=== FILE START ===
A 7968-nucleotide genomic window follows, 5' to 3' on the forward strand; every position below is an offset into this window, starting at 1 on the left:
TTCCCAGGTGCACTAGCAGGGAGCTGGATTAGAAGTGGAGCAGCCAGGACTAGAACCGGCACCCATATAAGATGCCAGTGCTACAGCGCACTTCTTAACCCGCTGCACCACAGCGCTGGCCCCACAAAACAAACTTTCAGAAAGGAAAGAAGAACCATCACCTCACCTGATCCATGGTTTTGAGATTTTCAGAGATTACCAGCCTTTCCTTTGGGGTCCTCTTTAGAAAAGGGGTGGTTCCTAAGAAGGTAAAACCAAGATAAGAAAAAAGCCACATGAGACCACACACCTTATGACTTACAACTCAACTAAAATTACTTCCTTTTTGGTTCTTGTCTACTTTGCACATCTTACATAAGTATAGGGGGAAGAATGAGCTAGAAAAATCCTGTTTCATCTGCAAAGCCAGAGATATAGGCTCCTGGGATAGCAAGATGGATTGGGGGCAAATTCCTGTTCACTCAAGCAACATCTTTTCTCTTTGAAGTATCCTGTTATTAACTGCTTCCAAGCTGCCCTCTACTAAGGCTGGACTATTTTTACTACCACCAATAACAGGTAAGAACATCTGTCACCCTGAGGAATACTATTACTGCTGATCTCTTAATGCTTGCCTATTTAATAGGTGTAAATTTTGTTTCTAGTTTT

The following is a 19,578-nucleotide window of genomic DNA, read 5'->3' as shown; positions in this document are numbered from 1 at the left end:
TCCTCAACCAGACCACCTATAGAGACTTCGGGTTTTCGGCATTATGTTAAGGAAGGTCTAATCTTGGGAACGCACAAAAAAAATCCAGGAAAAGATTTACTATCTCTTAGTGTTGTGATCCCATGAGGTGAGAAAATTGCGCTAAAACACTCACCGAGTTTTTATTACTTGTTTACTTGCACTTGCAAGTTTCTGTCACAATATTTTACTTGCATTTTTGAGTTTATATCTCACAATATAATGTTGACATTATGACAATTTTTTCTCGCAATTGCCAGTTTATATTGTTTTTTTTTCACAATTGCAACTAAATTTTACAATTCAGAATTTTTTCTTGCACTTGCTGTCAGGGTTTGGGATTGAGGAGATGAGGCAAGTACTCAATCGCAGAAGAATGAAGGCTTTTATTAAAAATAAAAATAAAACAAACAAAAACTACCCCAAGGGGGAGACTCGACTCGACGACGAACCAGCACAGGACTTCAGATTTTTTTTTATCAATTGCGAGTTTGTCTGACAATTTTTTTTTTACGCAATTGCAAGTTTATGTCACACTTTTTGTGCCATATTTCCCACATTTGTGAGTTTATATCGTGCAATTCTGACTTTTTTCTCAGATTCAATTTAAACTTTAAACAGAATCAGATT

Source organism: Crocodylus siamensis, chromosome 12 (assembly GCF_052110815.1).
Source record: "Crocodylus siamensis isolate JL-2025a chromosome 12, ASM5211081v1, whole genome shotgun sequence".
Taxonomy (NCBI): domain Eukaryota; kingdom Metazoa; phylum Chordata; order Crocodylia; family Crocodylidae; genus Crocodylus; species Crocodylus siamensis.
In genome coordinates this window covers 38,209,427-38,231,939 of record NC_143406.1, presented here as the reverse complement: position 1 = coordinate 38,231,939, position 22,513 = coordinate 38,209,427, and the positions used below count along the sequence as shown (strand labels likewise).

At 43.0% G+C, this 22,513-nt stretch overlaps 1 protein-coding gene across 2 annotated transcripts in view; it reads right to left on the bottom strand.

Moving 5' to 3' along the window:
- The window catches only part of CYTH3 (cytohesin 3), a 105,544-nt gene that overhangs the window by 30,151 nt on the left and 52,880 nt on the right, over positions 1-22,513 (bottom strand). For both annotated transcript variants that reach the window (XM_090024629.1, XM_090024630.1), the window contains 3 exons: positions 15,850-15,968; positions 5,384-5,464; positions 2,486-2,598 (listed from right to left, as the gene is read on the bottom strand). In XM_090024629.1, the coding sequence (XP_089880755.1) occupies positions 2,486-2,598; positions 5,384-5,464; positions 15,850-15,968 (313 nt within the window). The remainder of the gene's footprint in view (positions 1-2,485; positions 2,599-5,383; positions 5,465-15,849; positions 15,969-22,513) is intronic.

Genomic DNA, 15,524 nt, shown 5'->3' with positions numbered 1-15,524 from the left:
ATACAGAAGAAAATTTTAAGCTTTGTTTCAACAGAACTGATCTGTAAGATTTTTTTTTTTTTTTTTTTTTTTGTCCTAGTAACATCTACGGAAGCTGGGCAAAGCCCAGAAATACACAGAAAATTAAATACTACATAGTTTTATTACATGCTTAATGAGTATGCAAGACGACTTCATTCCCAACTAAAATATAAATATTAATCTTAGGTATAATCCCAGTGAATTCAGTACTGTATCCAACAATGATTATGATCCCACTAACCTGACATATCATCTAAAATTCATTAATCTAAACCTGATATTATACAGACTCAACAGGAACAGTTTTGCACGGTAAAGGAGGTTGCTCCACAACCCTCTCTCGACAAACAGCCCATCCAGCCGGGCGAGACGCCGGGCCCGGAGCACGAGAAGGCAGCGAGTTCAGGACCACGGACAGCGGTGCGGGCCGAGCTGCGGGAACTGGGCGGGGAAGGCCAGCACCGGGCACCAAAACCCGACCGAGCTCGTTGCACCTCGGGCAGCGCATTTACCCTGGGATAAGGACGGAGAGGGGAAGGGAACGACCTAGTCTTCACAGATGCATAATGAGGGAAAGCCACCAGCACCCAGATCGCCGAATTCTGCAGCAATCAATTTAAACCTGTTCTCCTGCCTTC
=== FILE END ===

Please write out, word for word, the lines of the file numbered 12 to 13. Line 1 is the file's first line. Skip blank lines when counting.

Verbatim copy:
Genomic DNA, 15,524 nt, shown 5'->3' with positions numbered 1-15,524 from the left:
ATACAGAAGAAAATTTTAAGCTTTGTTTCAACAGAACTGATCTGTAAGATTTTTTTTTTTTTTTTTTTTTTTGTCCTAGTAACATCTACGGAAGCTGGGCAAAGCCCAGAAATACACAGAAAATTAAATACTACATAGTTTTATTACATGCTTAATGAGTATGCAAGACGACTTCATTCCCAACTAAAATATAAATATTAATCTTAGGTATAATCCCAGTGAATTCAGTACTGTATCCAACAATGATTATGATCCCACTAACCTGACATATCATCTAAAATTCATTAATCTAAACCTGATATTATACAGACTCAACAGGAACAGTTTTGCACGGTAAAGGAGGTTGCTCCACAACCCTCTCTCGACAAACAGCCCATCCAGCCGGGCGAGACGCCGGGCCCGGAGCACGAGAAGGCAGCGAGTTCAGGACCACGGACAGCGGTGCGGGCCGAGCTGCGGGAACTGGGCGGGGAAGGCCAGCACCGGGCACCAAAACCCGACCGAGCTCGTTGCACCTCGGGCAGCGCATTTACCCTGGGATAAGGACGGAGAGGGGAAGGGAACGACCTAGTCTTCACAGATGCATAATGAGGGAAAGCCACCAGCACCCAGATCGCCGAATTCTGCAGCAATCAATTTAAACCTGTTCTCCTGCCTTC